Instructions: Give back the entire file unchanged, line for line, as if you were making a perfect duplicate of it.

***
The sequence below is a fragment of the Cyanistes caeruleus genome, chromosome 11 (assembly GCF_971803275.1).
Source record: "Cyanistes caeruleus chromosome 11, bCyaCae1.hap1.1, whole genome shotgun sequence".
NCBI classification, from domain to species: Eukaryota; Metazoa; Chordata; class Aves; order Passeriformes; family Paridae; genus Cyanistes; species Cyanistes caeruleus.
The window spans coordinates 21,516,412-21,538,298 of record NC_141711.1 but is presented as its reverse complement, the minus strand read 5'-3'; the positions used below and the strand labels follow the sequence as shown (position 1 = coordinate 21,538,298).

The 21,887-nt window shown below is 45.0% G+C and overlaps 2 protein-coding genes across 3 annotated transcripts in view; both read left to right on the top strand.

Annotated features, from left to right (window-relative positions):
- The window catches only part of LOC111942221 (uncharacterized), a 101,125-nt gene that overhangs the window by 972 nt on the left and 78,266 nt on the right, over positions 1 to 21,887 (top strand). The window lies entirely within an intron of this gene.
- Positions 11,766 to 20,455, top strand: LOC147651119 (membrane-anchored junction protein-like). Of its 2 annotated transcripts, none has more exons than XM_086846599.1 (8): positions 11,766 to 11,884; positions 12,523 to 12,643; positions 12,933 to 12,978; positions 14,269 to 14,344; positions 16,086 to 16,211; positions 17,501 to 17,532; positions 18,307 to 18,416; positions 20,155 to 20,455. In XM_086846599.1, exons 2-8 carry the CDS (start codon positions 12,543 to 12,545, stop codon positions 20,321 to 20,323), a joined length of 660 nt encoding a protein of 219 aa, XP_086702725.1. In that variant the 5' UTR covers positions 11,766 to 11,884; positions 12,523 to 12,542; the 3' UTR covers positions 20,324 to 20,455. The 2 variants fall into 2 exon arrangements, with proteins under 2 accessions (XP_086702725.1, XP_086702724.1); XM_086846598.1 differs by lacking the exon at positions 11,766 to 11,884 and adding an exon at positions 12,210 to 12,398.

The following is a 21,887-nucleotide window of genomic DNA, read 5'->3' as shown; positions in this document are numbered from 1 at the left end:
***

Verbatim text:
The sequence below is a fragment of the Cyanistes caeruleus genome, chromosome 11 (assembly GCF_971803275.1).
Source record: "Cyanistes caeruleus chromosome 11, bCyaCae1.hap1.1, whole genome shotgun sequence".
NCBI classification, from domain to species: Eukaryota; Metazoa; Chordata; class Aves; order Passeriformes; family Paridae; genus Cyanistes; species Cyanistes caeruleus.
The window spans coordinates 21,516,412-21,538,298 of record NC_141711.1 but is presented as its reverse complement, the minus strand read 5'-3'; the positions used below and the strand labels follow the sequence as shown (position 1 = coordinate 21,538,298).

The 21,887-nt window shown below is 45.0% G+C and overlaps 2 protein-coding genes across 3 annotated transcripts in view; both read left to right on the top strand.

Annotated features, from left to right (window-relative positions):
- The window catches only part of LOC111942221 (uncharacterized), a 101,125-nt gene that overhangs the window by 972 nt on the left and 78,266 nt on the right, over positions 1 to 21,887 (top strand). The window lies entirely within an intron of this gene.
- Positions 11,766 to 20,455, top strand: LOC147651119 (membrane-anchored junction protein-like). Of its 2 annotated transcripts, none has more exons than XM_086846599.1 (8): positions 11,766 to 11,884; positions 12,523 to 12,643; positions 12,933 to 12,978; positions 14,269 to 14,344; positions 16,086 to 16,211; positions 17,501 to 17,532; positions 18,307 to 18,416; positions 20,155 to 20,455. In XM_086846599.1, exons 2-8 carry the CDS (start codon positions 12,543 to 12,545, stop codon positions 20,321 to 20,323), a joined length of 660 nt encoding a protein of 219 aa, XP_086702725.1. In that variant the 5' UTR covers positions 11,766 to 11,884; positions 12,523 to 12,542; the 3' UTR covers positions 20,324 to 20,455. The 2 variants fall into 2 exon arrangements, with proteins under 2 accessions (XP_086702725.1, XP_086702724.1); XM_086846598.1 differs by lacking the exon at positions 11,766 to 11,884 and adding an exon at positions 12,210 to 12,398.

The following is a 21,887-nucleotide window of genomic DNA, read 5'->3' as shown; positions in this document are numbered from 1 at the left end: